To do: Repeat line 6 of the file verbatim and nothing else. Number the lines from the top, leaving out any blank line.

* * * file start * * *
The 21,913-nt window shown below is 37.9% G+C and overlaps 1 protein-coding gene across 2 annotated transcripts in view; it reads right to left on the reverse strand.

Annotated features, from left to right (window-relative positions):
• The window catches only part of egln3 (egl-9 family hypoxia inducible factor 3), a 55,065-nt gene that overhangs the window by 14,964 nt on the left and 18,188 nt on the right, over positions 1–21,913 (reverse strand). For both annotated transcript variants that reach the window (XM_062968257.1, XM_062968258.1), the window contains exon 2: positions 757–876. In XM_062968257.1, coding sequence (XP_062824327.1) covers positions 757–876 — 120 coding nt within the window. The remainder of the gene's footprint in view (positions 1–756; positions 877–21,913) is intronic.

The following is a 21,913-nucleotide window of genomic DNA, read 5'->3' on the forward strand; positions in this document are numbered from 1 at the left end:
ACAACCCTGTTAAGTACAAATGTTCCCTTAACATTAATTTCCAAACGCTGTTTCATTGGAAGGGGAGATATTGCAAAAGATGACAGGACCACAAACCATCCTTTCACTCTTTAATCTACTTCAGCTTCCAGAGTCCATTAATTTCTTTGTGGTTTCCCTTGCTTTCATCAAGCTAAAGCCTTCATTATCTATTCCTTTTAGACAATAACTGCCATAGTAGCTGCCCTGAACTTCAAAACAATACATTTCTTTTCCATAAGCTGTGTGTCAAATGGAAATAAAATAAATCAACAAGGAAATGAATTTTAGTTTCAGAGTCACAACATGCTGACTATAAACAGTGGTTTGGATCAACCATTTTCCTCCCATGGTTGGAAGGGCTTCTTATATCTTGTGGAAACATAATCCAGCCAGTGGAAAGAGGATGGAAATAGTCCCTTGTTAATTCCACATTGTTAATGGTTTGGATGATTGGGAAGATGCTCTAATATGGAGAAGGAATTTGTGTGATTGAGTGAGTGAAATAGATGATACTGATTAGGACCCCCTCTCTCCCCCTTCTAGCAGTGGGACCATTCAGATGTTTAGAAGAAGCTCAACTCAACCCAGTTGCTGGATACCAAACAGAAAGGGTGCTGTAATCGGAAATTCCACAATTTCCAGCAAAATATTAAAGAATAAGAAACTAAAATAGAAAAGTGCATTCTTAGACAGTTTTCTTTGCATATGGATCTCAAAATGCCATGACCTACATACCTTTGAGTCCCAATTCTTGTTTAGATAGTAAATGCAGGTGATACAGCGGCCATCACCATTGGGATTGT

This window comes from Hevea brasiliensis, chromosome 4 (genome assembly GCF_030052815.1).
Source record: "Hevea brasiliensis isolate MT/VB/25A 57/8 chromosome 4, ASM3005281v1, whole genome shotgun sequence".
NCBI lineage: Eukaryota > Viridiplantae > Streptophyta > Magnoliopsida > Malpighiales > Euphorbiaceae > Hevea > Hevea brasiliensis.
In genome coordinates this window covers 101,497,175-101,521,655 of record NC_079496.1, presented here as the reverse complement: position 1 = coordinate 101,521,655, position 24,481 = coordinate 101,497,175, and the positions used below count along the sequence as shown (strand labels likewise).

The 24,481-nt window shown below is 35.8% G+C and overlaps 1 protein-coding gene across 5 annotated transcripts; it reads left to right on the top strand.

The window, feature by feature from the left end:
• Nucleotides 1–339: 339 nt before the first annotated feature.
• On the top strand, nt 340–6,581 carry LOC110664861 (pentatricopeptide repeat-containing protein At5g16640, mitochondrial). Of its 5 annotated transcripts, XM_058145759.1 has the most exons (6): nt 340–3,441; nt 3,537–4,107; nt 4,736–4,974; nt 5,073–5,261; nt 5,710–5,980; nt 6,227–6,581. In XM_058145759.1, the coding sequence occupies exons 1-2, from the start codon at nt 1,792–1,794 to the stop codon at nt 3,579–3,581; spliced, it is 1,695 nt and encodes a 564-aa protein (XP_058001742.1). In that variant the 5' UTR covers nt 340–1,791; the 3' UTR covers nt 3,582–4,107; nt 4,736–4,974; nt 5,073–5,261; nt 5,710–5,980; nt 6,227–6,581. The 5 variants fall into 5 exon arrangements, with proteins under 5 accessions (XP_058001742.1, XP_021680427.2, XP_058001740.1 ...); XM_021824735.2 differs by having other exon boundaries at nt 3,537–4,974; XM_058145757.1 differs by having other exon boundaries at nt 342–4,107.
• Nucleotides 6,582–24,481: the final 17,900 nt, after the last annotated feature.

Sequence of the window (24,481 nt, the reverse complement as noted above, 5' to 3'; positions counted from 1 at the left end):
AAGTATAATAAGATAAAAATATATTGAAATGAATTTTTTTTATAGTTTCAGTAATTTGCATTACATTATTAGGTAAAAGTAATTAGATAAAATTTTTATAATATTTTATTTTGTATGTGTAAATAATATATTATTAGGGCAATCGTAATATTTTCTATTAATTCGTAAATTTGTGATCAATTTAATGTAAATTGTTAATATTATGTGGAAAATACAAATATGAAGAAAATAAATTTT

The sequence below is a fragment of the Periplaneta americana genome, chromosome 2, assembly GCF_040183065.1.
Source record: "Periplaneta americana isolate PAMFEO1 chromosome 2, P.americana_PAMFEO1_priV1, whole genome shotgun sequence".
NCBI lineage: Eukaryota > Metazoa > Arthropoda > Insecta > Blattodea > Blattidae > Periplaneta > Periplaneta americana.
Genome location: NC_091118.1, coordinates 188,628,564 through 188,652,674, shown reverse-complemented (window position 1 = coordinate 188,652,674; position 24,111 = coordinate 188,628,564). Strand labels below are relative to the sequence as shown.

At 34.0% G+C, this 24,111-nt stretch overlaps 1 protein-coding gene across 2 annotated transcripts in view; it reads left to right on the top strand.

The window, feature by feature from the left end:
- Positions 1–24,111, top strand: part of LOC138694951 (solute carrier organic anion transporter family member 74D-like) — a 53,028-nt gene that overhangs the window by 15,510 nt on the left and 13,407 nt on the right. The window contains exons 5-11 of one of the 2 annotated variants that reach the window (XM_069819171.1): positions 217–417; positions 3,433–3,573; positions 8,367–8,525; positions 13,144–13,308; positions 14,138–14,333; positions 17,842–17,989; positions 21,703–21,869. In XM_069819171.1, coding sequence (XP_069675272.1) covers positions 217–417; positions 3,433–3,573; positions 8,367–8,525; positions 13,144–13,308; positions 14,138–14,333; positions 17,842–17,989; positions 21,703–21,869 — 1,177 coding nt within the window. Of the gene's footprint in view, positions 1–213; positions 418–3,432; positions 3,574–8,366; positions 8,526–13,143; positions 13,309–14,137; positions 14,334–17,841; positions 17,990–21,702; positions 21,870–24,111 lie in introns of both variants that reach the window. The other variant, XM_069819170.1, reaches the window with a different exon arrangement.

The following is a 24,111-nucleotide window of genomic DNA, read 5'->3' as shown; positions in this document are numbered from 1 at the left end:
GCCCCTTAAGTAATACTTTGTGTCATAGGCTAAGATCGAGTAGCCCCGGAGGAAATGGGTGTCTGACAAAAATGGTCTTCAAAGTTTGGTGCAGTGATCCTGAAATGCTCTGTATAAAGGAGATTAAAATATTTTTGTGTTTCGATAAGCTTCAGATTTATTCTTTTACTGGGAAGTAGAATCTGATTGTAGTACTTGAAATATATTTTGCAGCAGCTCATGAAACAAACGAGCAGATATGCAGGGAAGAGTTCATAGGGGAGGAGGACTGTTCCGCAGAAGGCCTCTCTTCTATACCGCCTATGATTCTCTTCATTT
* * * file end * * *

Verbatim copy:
This window comes from Hevea brasiliensis, chromosome 4 (genome assembly GCF_030052815.1).